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Sustainable Health

Our healthcare industry is both a substantial contributor to the global health crisis, as well as deeply troubled by it. It is uniquely situated to lead a revolution on both a community level as well as a planetary level, from land development, food, chemicals, and energy usage.

Sustainable health advocates believe that endeavors to safeguard and increase our health will not be successful if we don’t direct concerted efforts toward ecological, social, and economic adversities.

The definition and goal of sustainable health is to reduce the planet’s environmental footprint. In this blog post, we’ll review why this is important, under the umbrella of healthcare, as well as share examples of healthcare systems who have dipped their toes in the sustainability waters via the “Healthier Hospitals Initiative” (HHI).

Sourcing Local & Sustainable

Hospitals have the opportunity to help create a more nutritious food practice by providing local and sustainably-grown foods. This would also contribute to local economies, as well as improve patients, staff and visitors’ health.

The local and sustainable objective of the Healthier Food Challenge hopes to increase local food purchases (within a 250-mile radius) and sustainable food purchases by 20% annually or to procure purchases of at least 15% local and sustainable food purchases.

Investing in the well-being of local communities would positively impact future generations.

Energy Usage

Power may arguably be one of the most important tools for our health systems. Life-saving machines help provide healing for patients, and comfort for staff and families. Energy is invaluable every minute, of every day, 365 days a year in a hospital setting.

Unfortunately, but not surprisingly, hospital buildings have the second-highest energy usage in the United States. They discharge eight percent of our country’s greenhouse gas emissions. That is why it is critical for hospitals to reduce emissions through higher-quality operations and better equipment maintenance practices. There is a significant need to monitor overall energy efficiency at every hospital.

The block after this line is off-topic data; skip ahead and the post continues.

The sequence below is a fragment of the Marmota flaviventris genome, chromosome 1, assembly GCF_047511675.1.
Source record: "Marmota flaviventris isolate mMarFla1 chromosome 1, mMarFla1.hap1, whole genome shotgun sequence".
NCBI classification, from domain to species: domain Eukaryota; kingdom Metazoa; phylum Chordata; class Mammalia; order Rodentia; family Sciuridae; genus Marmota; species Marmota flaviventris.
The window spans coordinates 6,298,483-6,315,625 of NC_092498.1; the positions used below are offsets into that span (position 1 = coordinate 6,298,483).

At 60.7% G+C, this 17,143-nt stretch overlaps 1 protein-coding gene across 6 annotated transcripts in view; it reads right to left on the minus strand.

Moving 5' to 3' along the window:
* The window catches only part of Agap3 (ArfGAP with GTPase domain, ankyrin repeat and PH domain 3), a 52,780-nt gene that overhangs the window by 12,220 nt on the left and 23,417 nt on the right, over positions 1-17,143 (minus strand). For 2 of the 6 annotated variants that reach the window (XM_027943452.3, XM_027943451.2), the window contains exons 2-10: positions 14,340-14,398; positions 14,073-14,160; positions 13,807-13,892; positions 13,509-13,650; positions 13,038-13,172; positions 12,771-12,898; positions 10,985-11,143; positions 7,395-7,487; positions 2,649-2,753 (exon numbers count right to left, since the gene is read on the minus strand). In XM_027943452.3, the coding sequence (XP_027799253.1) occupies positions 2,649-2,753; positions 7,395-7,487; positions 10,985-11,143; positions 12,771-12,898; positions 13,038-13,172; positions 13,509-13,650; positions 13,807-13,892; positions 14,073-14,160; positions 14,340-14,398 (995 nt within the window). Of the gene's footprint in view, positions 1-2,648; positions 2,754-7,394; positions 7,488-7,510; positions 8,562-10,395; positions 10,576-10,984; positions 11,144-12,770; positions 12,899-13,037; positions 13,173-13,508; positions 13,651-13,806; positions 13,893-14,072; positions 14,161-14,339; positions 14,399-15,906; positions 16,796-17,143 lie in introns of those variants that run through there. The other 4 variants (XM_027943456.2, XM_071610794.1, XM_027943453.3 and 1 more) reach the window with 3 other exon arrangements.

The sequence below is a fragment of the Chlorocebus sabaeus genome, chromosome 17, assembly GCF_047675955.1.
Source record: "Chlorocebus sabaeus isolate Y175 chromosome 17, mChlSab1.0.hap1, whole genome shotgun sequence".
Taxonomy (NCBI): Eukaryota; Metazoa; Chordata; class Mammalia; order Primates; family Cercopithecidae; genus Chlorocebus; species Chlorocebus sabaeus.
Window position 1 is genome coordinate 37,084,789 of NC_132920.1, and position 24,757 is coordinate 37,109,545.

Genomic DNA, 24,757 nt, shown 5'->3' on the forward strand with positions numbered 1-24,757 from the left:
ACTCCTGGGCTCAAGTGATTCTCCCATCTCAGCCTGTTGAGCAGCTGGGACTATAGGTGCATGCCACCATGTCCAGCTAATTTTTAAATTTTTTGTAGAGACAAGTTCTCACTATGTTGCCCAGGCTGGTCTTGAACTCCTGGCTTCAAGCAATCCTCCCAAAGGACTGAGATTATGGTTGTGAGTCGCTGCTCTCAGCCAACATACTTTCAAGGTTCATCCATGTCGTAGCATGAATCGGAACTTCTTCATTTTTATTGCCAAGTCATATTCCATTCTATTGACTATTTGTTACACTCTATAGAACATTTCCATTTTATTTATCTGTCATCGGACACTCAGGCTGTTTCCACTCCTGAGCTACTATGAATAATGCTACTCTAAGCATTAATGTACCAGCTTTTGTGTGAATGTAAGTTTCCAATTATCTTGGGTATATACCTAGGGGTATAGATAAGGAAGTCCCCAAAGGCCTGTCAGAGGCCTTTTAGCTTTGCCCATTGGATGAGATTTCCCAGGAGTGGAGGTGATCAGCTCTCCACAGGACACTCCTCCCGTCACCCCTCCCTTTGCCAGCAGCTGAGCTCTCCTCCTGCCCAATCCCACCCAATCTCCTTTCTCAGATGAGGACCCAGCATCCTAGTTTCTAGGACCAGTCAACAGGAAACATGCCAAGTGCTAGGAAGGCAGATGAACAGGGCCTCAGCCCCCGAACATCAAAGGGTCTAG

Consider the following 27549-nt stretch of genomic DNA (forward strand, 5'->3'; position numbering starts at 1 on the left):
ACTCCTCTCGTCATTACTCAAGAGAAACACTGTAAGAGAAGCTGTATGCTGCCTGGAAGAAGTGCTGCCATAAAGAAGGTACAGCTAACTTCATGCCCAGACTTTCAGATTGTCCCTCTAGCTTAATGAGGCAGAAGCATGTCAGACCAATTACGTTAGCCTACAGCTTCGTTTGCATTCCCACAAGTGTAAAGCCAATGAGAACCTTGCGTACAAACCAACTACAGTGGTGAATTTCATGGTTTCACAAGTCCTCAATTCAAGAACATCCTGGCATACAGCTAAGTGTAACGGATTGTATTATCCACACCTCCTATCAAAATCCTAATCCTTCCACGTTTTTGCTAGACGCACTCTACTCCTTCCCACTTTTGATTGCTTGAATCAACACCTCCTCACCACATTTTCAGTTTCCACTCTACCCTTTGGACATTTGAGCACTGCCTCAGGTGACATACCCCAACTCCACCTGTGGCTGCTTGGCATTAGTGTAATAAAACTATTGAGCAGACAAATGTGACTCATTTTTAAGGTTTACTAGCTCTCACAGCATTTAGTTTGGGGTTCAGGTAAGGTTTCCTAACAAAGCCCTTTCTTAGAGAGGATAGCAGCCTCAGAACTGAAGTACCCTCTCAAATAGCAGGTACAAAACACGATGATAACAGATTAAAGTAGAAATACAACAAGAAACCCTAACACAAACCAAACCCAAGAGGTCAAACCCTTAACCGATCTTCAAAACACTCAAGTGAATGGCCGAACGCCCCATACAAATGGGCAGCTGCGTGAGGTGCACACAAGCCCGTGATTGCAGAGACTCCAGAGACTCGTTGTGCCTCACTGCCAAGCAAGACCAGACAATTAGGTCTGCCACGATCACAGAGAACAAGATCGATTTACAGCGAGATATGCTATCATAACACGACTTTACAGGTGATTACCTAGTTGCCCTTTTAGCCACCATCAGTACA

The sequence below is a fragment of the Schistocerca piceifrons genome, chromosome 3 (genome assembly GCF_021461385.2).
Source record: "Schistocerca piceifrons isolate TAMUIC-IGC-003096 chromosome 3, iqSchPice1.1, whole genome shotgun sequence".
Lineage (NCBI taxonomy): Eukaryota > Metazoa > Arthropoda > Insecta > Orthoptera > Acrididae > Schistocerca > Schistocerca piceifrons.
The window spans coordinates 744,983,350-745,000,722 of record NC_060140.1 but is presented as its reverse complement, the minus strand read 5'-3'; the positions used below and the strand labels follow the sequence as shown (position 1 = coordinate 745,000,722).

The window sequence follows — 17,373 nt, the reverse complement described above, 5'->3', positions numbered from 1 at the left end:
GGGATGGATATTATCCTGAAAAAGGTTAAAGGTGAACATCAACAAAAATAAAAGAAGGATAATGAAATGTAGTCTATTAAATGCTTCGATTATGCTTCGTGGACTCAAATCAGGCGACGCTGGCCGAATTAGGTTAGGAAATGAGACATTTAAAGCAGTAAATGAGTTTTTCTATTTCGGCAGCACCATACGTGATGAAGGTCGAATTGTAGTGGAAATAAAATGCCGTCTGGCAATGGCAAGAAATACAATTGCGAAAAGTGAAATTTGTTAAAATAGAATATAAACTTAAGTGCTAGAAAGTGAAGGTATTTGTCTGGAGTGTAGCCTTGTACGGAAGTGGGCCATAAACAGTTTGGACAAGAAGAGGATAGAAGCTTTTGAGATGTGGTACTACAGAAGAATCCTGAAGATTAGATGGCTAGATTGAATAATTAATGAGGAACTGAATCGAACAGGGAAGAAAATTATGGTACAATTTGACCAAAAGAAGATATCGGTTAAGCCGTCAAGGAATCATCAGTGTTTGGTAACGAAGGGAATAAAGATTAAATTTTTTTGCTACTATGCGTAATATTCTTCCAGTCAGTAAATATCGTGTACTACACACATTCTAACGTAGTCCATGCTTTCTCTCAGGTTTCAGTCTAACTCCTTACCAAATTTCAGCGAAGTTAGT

Reducing Waste

The healthcare industry is responsible for creating 28.4 pounds of total waste per occupied bed, every single day. According to Practice Greenhealth’s Sustainability Benchmark Report from 2014, this includes hazardous waste, recyclables, solids, and biohazard materials.

The Less Waste Challenge set a goal for hospitals to have total waste include 15% recycling. Achieving this goal is highly probable due to the amount of corrugated cardboard and single-stream recycling. Another goal of this challenge is to improve total waste per patient bed by 10%, or three pounds. Reducing overall waste, by default, would provide cost savings for the hospital. Lastly, another aspect of this reducing waste challenge is to be more mindful of debris from construction and demolitions, knowing that the biggest feeder to landfills is debris from construction.

Meat — Less is More

Eighteen percent of global greenhouse gas emissions come from dairy and meat production. Furthermore, 80% of antibiotics used in America are given to animals in an effort to advance their growth, avoid infections, and overcompensate for crowded, unclean conditions in mass factory farms. The Centers for Disease Control and Prevention states that antibiotic resistance in the United States is a $20 billion a year expense as it relates to healthcare, and a staggering $35 billion in productivity is lost annually.

Healthier Hospitals Initiative

A three-year initiative kicked off in 2012 among 12 sponsoring health systems, including INOVA, Bon Secours, Stanford Medical Center, and MedStar Health. This program was available for free with any hospital that agreed to embrace at least one of the six challenges to improve sustainability.

Those six areas include:

  • Engaged Leadership
  • Healthier Food
  • Leaner Energy
  • Less Waste
  • Safer Chemicals
  • Smarter Purchasing

Between 2012 and 2015, over 950 hospitals engaged in the initiative. The findings — including successes, insights, and challenges — are captured in this report.

Here are some noteworthy takeaways from the report as it relates to implementing sustainability within healthcare organizations:

  • Since participating in the program, many of the systems set up communication structures needed to manage an efficient sustainability plan. Also, since designating an administrative point person for sustainability initiatives, organizations have noted there has been a transformation to more sustainable operations.
  • Spreading sustainability among various departments, and determining it as a clinical priority, is imperative for results. Finite resources and conflicting agendas at a leadership level can challenge hospitals to achieve higher sustainability outcomes.
  • The least represented indicators involved in collecting data. This may mean that it will take some time to recognize the data’s source, as well as comprehend the sustainability process.

For more details on sustainability in healthcare, including how to implement these six challenges, visit